Bears of Glass by N A Shoemaker

Bears of Glass, the opener of a new series called Nightmares in the Dark, is the first young adult book I’ve read in a while.  And though I’m not exactly in the target demographic bears of glasshere, it’s not hard for me to see that I would have gobbled this thing up when I was in seventh grade or so.

The Concept:  B
At first glance, this book might be standard horror-for-children fare.  Young Ryan Jacobs, plagued by eerie and increasingly vivid nightmares, takes an unexpected family vacation to a remote location.  There, his nightmares worsen and become indistinguishable from reality until he’s eventually fighting for his life against a group of huge grizzlies.

I mean, it’s a solid concept. It’s scary, and the bear angle probably makes it a little outside of the ordinary.  Most of the story is driven by the mystery surrounding the dreams and a strange figurine of a bear.  The reader is as confused and as curious about what’s happening as the narrator.  The story doesn’t have to rely on frightening imagery to keep you interested, although there’s plenty of that too.

The Execution:  A
I’ve personally never seen a bear outside of a zoo, so while I’m sure bears are terrifying, I don’t think I was white-knuckling it through these pages quite as much as anyone with an actual bear phobia.  Nonetheless, the story is woven skillfully, without much extra fat to trim.  What I really liked about the execution was the atmosphere and the somewhat realistic depictions of the familial relationships.

Ryan’s nightmares are appropriately chilling and foreboding, but the atmosphere really kicks into high gear in the second half of the book as the visions of the monstrous bears start to become real.  Shoemaker makes excellent use of his cabin-in-the-woods setting, allowing the trees and the bears and the fog to curl around the reader as much as they curl around poor hapless Ryan.  Then the lightning.  The sounds.  The destruction.  The blood pumping.  There’s a few solid chapters in a row with such a tautly horrifying narrative climate that you can’t really stop reading at least until that particular section is over with.

And while I’m by no means an expert on young adult literature, I felt that Ryan’s nuanced feelings for his family members were a breath of fresh air.  I think there’s too much Ugh, Dad is such a loser and Ugh, my little sister is soooo annoying in kids’ books, and it was encouraging to see that, while Ryan does find his little sister annoying, he also tries to help her stand up to a bully at school.  He clearly cares for his sister even though they often don’t get along, and I’d hope that this kind of complicated relationship is both more realistic and more rewarding for younger readers.  I think Ryan exhibits a similarly complex relationship with his parents and his uncle, but it’s more pronounced in his dealings with his sister Riley.

And the ending…well, that certainly keeps things complicated, just in a whole different way.

My only major criticism of the execution is the somewhat frequent errors in grammar, spelling, and punctuation.  There were many of them, but most of them were pretty minor, so they didn’t really pull me out of the story much.  And considering that this is Shoemaker’s first self-published work, it’s probably a relatively low-budget affair with no room for a professional editor.  I’m almost four novels into my self-publishing, and it still remains a low-budget affair for me.  So, you know…people in glass cabins shouldn’t throw grizzly bear figurines.  Or something like that.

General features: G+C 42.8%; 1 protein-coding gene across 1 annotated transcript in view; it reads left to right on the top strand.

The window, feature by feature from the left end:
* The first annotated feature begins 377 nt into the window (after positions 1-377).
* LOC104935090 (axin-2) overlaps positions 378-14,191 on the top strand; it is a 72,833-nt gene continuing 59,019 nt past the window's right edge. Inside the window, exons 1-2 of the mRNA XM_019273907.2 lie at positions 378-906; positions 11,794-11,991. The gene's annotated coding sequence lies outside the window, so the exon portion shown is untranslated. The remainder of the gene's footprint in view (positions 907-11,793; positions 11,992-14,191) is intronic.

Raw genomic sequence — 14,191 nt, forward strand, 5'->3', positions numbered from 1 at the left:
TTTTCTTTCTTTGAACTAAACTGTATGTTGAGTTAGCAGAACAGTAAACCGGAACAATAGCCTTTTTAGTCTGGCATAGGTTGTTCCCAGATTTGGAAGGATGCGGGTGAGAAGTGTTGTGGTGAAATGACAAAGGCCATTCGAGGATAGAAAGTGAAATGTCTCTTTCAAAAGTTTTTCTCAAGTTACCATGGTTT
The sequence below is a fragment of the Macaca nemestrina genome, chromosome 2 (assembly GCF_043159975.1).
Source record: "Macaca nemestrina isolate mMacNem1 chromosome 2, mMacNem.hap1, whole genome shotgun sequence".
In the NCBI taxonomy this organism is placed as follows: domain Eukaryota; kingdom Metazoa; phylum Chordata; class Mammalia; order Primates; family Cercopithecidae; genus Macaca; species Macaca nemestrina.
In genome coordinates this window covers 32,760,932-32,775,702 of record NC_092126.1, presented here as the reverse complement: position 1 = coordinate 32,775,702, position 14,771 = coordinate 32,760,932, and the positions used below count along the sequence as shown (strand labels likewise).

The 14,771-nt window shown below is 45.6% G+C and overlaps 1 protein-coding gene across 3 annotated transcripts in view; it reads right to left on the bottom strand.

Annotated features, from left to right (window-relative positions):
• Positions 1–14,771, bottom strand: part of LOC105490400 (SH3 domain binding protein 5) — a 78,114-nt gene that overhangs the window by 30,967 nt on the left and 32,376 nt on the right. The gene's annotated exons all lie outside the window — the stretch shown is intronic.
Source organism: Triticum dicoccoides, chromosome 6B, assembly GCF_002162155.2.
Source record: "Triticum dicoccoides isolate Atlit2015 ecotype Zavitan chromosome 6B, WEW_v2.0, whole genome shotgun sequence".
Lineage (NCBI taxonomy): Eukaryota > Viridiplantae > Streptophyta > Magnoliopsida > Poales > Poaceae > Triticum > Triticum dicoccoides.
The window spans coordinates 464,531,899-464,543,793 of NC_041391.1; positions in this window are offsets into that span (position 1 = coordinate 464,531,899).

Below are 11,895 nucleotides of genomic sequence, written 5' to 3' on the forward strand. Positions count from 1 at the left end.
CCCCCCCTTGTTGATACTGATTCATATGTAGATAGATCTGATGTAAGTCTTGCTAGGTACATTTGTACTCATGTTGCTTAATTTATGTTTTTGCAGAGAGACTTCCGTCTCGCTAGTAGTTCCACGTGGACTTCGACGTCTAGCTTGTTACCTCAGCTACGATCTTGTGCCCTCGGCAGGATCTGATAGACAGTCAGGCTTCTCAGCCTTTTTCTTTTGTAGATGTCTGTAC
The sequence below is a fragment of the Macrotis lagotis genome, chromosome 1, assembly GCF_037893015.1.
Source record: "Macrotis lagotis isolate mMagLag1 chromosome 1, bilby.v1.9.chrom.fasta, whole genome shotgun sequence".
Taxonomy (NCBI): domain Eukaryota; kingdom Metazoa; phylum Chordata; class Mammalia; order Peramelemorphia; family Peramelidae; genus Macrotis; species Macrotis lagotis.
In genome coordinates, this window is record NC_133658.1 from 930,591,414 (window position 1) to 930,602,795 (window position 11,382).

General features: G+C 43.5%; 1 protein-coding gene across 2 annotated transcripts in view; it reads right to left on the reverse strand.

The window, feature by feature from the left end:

The Writer’s Voice:  B+
Bears of Glass is narrated in first person by Ryan, which makes it easy to quickly identify with the character.  It also helps draw us into his fears, thereby intensifying the terror and the suspense.

What I particularly enjoyed about the writing itself was the frequent use of italics to signify a more closely guarded thought or more deeply held distress.  It was as if every time the narration switched into italics I knew I was getting the full story instead of merely whatever Ryan was comfortable sharing.   It was a nice touch, and I don’t think I’ve ever seen that technique used quite so liberally or quite so effectively.

There were, however, a few descriptive sections that got a little repetitive, reusing key words like bears and fog and lightning.  But that was mostly during the parts that would defy any attempts at interruption.

It’s also worth noting that Bears of Glass is clean—there’s no swearing, no oblique references to anything sexual or drug-related or anything like that.  And while there is some violence, there’s not much gore and there’s nothing gratuitous.  Parents should have no qualms about letting their middle school kids read this.

The X-Factor:  A-
The glass figurine of the bear is the X-Factor.

This is what kept me reading.  The visions of rampaging grizzlies were scary and all, and the confusion over how much of it was real and how much of it was Ryan’s crazed imagination was interesting, but what was the deal with that figurine?

It seemed to possess some paranormal power and every time it appeared on the page I was paying close attention for any hint as to its significance or its purpose.  The ending was wild enough that I’m still not sure I have any idea, but that little thing was enigmatic enough to keep me wanting more.

The Waking-Up-in-a-Cold-Sweat:  A-
Bears of Glass is an excellent offering from a new and promising writer for young adults.  Mysterious, ominous, twisting, and frightening, it hits all the notes you’d expect or demand from a horror story.  It’s enjoyable enough to read as an adult—but fifteen years ago, I’d have read this thing cover to cover twice in the same day.


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